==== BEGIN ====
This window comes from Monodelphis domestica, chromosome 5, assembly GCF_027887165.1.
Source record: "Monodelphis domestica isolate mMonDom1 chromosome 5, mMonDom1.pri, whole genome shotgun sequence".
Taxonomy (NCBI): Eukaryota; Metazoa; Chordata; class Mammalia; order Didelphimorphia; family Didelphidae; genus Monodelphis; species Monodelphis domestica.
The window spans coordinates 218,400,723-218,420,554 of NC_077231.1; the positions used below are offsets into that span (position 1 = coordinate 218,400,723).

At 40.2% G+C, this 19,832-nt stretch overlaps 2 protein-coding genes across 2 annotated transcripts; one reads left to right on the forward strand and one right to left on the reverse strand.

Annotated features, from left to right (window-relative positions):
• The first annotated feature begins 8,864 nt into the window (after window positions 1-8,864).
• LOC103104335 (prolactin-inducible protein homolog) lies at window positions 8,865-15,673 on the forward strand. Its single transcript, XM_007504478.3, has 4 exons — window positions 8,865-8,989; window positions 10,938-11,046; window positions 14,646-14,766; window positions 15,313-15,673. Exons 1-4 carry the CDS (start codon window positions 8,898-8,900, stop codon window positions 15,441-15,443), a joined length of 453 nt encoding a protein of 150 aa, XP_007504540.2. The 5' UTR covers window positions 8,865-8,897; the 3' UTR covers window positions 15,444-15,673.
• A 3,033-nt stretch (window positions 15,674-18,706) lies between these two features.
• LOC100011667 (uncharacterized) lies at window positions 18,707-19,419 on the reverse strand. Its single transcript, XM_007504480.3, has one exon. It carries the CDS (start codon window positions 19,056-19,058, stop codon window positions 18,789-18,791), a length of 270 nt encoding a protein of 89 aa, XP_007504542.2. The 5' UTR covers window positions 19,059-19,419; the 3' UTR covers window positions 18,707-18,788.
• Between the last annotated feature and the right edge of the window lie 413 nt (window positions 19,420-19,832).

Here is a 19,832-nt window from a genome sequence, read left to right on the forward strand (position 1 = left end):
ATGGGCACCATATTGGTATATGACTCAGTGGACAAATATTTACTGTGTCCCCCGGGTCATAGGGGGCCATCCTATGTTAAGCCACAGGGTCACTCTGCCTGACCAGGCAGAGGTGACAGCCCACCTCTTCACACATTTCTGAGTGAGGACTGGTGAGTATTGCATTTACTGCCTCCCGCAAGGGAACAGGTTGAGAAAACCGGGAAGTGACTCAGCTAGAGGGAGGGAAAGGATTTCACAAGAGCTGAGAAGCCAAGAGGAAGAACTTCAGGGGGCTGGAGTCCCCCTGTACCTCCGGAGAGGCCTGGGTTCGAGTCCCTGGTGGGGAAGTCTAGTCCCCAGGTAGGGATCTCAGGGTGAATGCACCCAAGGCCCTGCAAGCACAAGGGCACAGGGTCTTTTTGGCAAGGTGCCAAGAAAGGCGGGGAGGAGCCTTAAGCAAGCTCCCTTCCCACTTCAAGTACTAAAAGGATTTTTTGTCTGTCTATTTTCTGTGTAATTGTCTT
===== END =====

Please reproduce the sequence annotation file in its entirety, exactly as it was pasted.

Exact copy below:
This window comes from Monodelphis domestica, chromosome 5, assembly GCF_027887165.1.
Source record: "Monodelphis domestica isolate mMonDom1 chromosome 5, mMonDom1.pri, whole genome shotgun sequence".
Taxonomy (NCBI): Eukaryota; Metazoa; Chordata; class Mammalia; order Didelphimorphia; family Didelphidae; genus Monodelphis; species Monodelphis domestica.
The window spans coordinates 218,400,723-218,420,554 of NC_077231.1; the positions used below are offsets into that span (position 1 = coordinate 218,400,723).

At 40.2% G+C, this 19,832-nt stretch overlaps 2 protein-coding genes across 2 annotated transcripts; one reads left to right on the forward strand and one right to left on the reverse strand.

Annotated features, from left to right (window-relative positions):
• The first annotated feature begins 8,864 nt into the window (after window positions 1-8,864).
• LOC103104335 (prolactin-inducible protein homolog) lies at window positions 8,865-15,673 on the forward strand. Its single transcript, XM_007504478.3, has 4 exons — window positions 8,865-8,989; window positions 10,938-11,046; window positions 14,646-14,766; window positions 15,313-15,673. Exons 1-4 carry the CDS (start codon window positions 8,898-8,900, stop codon window positions 15,441-15,443), a joined length of 453 nt encoding a protein of 150 aa, XP_007504540.2. The 5' UTR covers window positions 8,865-8,897; the 3' UTR covers window positions 15,444-15,673.
• A 3,033-nt stretch (window positions 15,674-18,706) lies between these two features.
• LOC100011667 (uncharacterized) lies at window positions 18,707-19,419 on the reverse strand. Its single transcript, XM_007504480.3, has one exon. It carries the CDS (start codon window positions 19,056-19,058, stop codon window positions 18,789-18,791), a length of 270 nt encoding a protein of 89 aa, XP_007504542.2. The 5' UTR covers window positions 19,059-19,419; the 3' UTR covers window positions 18,707-18,788.
• Between the last annotated feature and the right edge of the window lie 413 nt (window positions 19,420-19,832).

Here is a 19,832-nt window from a genome sequence, read left to right on the forward strand (position 1 = left end):
ATGGGCACCATATTGGTATATGACTCAGTGGACAAATATTTACTGTGTCCCCCGGGTCATAGGGGGCCATCCTATGTTAAGCCACAGGGTCACTCTGCCTGACCAGGCAGAGGTGACAGCCCACCTCTTCACACATTTCTGAGTGAGGACTGGTGAGTATTGCATTTACTGCCTCCCGCAAGGGAACAGGTTGAGAAAACCGGGAAGTGACTCAGCTAGAGGGAGGGAAAGGATTTCACAAGAGCTGAGAAGCCAAGAGGAAGAACTTCAGGGGGCTGGAGTCCCCCTGTACCTCCGGAGAGGCCTGGGTTCGAGTCCCTGGTGGGGAAGTCTAGTCCCCAGGTAGGGATCTCAGGGTGAATGCACCCAAGGCCCTGCAAGCACAAGGGCACAGGGTCTTTTTGGCAAGGTGCCAAGAAAGGCGGGGAGGAGCCTTAAGCAAGCTCCCTTCCCACTTCAAGTACTAAAAGGATTTTTTGTCTGTCTATTTTCTGTGTAATTGTCTT